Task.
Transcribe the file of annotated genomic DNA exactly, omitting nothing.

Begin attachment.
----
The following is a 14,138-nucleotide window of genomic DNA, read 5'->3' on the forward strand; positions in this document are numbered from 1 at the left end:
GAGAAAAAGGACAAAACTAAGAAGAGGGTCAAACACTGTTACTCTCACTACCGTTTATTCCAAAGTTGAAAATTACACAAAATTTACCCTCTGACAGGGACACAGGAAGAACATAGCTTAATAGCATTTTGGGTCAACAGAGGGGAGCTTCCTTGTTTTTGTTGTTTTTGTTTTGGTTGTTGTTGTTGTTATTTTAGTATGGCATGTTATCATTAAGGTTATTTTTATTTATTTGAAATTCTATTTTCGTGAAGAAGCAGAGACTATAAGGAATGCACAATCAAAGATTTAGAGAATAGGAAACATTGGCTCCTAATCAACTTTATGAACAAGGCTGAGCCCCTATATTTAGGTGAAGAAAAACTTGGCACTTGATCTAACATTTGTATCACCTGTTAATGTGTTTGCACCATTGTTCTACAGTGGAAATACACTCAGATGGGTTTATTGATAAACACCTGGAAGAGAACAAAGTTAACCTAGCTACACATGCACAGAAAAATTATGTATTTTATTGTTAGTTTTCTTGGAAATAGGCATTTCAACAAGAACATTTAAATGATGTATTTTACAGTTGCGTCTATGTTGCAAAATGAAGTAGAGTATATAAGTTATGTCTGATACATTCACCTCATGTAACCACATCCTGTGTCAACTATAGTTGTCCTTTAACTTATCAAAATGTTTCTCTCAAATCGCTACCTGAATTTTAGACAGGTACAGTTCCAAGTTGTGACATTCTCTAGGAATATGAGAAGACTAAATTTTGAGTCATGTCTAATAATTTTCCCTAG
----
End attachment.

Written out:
The following is a 14,138-nucleotide window of genomic DNA, read 5'->3' on the forward strand; positions in this document are numbered from 1 at the left end:
GAGAAAAAGGACAAAACTAAGAAGAGGGTCAAACACTGTTACTCTCACTACCGTTTATTCCAAAGTTGAAAATTACACAAAATTTACCCTCTGACAGGGACACAGGAAGAACATAGCTTAATAGCATTTTGGGTCAACAGAGGGGAGCTTCCTTGTTTTTGTTGTTTTTGTTTTGGTTGTTGTTGTTGTTATTTTAGTATGGCATGTTATCATTAAGGTTATTTTTATTTATTTGAAATTCTATTTTCGTGAAGAAGCAGAGACTATAAGGAATGCACAATCAAAGATTTAGAGAATAGGAAACATTGGCTCCTAATCAACTTTATGAACAAGGCTGAGCCCCTATATTTAGGTGAAGAAAAACTTGGCACTTGATCTAACATTTGTATCACCTGTTAATGTGTTTGCACCATTGTTCTACAGTGGAAATACACTCAGATGGGTTTATTGATAAACACCTGGAAGAGAACAAAGTTAACCTAGCTACACATGCACAGAAAAATTATGTATTTTATTGTTAGTTTTCTTGGAAATAGGCATTTCAACAAGAACATTTAAATGATGTATTTTACAGTTGCGTCTATGTTGCAAAATGAAGTAGAGTATATAAGTTATGTCTGATACATTCACCTCATGTAACCACATCCTGTGTCAACTATAGTTGTCCTTTAACTTATCAAAATGTTTCTCTCAAATCGCTACCTGAATTTTAGACAGGTACAGTTCCAAGTTGTGACATTCTCTAGGAATATGAGAAGACTAAATTTTGAGTCATGTCTAATAATTTTCCCTAG